Is My Email Address My Identity?
Google and Facebook may act like toddlers fighting over a toy, but there is a lot more going on in their recent too-public spat about user emails.
Google publicly shamed Facebook this week for not giving its users the option to export the email contacts of their Facebook friends and import them to Gmail. The rapid-fire kerfuffle between the two companies came after private talks about sharing such data had broken down, and is apparently working, with tech industry opinion seeming to side with Google, even though few if any users seem to actually care about the issue. Sooner or later, if users start demanding to own their email lists and complaining about Facebook being evil, it will happen.
But the actual battle isn’t about reciprocity. If it’s on purely moral grounds, everyone’s hypocritical here. Facebook has arrangements to share user email addresses with Microsoft and Yahoo, and Google has in the past impeded Orkut users from exporting emails to Facebook. The reason this is playing out this way is because of the contentious relationship between Facebook and Google, and Google’s planned competitor to Facebook, a.k.a. Google Me.
As a larger question, what captivates me is how much value people are putting on user email addresses. Are our email addresses really the best proxy for who we are?
If you peel back the back-and-forth, the substance of Facebook’s argument is that Facebook users are on the service because it’s a social network, not an email application. When you use Facebook, your friends are identified by their (usually real) names, and you hardly ever see their email addresses. From Facebook platform tech lead Mike Vernal’s comment on TechCrunch:
Email is different from social networking because in an email application, each person maintains and owns their own address book, whereas in a social network your friends maintain their information and you just maintain a list of friends. Because of this, we think it makes sense for email applications to export email addresses and for social networks to export friend lists.
But to Google’s point, if people want to deactivate their Facebook accounts and/or try another service, they shouldn’t lose what they’ve created. When you join a new service, the best way it becomes useful and interesting is to quickly find and invite your existing friends (see: network effects)–and the best way to do that is to import a list of your email contacts.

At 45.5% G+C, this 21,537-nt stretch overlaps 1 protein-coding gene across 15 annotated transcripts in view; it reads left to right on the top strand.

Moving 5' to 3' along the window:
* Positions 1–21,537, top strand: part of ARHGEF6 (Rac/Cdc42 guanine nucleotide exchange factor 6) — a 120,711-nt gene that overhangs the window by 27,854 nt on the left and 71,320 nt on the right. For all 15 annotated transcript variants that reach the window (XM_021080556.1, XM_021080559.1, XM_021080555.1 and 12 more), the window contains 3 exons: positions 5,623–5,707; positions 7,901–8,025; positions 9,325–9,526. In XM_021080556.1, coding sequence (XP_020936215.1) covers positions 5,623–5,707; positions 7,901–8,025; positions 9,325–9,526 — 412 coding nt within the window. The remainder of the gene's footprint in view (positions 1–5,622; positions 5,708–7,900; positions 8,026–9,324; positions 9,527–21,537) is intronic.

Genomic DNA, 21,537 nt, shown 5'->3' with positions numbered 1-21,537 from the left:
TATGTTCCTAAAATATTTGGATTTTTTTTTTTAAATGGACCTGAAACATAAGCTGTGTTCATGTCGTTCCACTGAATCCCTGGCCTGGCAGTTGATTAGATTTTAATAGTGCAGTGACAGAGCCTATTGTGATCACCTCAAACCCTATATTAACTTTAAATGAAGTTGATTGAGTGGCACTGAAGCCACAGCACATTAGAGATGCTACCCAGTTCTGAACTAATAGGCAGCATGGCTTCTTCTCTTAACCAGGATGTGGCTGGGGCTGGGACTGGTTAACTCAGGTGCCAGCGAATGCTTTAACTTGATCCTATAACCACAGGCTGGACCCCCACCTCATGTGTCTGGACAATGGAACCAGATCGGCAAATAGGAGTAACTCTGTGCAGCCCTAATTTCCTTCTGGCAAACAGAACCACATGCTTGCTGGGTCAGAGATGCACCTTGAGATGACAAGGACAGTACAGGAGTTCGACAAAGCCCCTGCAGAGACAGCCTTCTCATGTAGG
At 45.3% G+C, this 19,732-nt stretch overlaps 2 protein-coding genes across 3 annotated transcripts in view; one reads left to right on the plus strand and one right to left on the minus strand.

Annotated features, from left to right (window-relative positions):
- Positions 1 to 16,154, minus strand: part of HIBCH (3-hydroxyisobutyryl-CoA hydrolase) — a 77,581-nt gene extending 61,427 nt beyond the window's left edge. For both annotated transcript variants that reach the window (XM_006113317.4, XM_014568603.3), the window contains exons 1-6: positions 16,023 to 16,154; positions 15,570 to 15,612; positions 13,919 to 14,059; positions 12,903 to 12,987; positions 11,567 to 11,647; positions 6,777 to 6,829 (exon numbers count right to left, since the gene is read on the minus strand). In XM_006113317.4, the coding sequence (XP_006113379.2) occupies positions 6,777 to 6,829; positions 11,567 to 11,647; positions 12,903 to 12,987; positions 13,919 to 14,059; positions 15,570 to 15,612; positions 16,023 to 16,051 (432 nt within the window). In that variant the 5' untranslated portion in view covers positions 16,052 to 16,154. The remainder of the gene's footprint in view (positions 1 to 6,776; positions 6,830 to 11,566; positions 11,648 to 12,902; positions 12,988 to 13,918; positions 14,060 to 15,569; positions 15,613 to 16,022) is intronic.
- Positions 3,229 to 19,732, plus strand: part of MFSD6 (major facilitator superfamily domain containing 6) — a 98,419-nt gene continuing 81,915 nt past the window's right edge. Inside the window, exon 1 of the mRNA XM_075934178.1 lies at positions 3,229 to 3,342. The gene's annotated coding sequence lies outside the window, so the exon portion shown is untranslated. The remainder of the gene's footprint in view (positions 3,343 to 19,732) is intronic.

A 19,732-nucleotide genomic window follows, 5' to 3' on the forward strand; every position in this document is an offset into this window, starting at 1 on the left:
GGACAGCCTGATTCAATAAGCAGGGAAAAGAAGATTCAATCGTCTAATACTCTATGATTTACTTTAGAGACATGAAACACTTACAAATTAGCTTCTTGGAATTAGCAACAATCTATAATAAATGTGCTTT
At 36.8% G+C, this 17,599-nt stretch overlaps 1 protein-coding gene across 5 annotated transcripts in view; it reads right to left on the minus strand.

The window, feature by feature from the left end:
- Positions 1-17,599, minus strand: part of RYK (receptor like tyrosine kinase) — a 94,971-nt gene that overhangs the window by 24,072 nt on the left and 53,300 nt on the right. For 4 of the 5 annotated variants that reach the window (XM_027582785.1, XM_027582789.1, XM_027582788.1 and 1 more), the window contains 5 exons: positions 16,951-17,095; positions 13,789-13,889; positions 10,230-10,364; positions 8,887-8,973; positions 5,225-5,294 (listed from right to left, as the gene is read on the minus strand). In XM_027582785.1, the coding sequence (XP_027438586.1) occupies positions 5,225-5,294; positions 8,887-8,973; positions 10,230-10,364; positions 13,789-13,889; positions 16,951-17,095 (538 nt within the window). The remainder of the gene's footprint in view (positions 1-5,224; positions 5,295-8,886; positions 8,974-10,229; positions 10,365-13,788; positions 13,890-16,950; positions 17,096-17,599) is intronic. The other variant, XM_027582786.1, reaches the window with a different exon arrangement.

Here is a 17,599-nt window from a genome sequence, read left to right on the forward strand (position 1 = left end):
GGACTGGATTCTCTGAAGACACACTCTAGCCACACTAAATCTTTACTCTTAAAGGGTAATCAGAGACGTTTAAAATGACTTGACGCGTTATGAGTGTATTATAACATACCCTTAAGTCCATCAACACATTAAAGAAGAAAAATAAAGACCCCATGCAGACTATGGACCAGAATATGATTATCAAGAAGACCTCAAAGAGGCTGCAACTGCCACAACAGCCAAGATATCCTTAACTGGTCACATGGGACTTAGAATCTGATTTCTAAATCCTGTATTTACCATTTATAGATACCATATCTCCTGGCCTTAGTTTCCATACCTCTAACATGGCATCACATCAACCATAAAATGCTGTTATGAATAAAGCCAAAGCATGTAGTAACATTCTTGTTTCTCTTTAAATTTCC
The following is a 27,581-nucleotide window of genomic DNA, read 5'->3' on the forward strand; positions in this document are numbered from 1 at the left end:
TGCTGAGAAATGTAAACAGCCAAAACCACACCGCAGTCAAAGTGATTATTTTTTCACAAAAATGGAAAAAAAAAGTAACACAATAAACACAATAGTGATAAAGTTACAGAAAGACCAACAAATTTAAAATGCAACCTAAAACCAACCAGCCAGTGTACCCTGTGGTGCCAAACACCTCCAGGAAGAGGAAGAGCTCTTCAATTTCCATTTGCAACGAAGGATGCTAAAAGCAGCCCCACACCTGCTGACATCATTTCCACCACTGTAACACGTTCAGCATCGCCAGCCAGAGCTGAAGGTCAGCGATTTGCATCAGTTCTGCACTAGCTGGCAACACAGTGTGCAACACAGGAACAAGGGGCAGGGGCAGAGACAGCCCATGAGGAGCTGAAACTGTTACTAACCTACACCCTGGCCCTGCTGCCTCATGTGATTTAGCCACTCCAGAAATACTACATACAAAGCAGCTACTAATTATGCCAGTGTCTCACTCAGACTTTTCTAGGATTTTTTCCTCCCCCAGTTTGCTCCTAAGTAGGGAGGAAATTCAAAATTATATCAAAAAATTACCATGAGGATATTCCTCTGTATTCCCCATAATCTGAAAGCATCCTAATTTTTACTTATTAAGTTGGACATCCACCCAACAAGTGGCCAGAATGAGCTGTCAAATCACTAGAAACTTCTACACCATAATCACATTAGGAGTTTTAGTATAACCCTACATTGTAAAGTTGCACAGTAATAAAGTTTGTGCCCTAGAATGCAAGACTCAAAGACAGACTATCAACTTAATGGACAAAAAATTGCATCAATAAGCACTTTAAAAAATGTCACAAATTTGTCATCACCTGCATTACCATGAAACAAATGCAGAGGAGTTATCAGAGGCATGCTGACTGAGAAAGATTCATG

The problem is you don’t own your friends’ email addresses; they do. Email is the only successful example of a decentralized social network.
Facebook has a privacy setting that lets you decide who specifically can view your email address. But that’s just within the centralized system of Facebook; you don’t (yet) get to choose where your email address can be shared. Plus, as we all know, Facebook’s privacy settings can get rather complicated, and both we users and the company change them over time.
Say I have a business contact I don’t want to share my personal email with, and she goes and exports her Facebook email contacts so she can fill out her Yahoo Mail contact list. Those settings need to carry over. And even if they do, spam and invasions of privacy are pretty much inevitable.
But am I my email address? As someone who’s very recently changed jobs, I know firsthand that link can be broken. I registered for so many of the sites I use with my old work email, and my whole address book was locked up there too. Now I have to reconstruct those relationships with a new identity. But I can do it. I’m still myself, after all.
Probably all of you reading this have more than one email address, and often multiple people use the same email address or the same computer. There’s not a one-to-one link between self and email, and the overlaps are often confusing and annoying.
But email seems to be the agreed-upon best proxy for Web services. Companies like RapLeaf run their businesses on connecting and aggregating information about people based on identifying their valid email addresses (and incur concerns about the implications of getting all that data in one place and selling it).
The stakes in this battle are increasingly high. Both Facebook and Google want to be our identity on the Web. I stay logged in to Gmail and Facebook all day from my laptop, and reap the benefits of those services being integrated with other ones, whether it’s a related service like Google Calendar or a new doodad that I can use Facebook Connect to register for.
Both Facebook and Google are striving to do two things:
- Represent us best by collecting our connections and experiences
- Be our token to bring that identity the rest of the Web
So think about where this is going. Facebook last week introduced a single-sign-on feature for phones (first on select Android apps and soon iOS). The way this will work is when you open a participating app, you have the option to connect to Facebook and bring your identity and friends with you. So the first time you use the app, it knows you and your context. You can imagine if this were to extend to Facebook’s Instant Personalization product, and you were to get a phone that out-of-the-box got your Facebook account and then automatically set up your contacts, preferences, apps and anything else you want or need. It’s powerful stuff.
Please see the disclosure about Facebook in my ethics statement.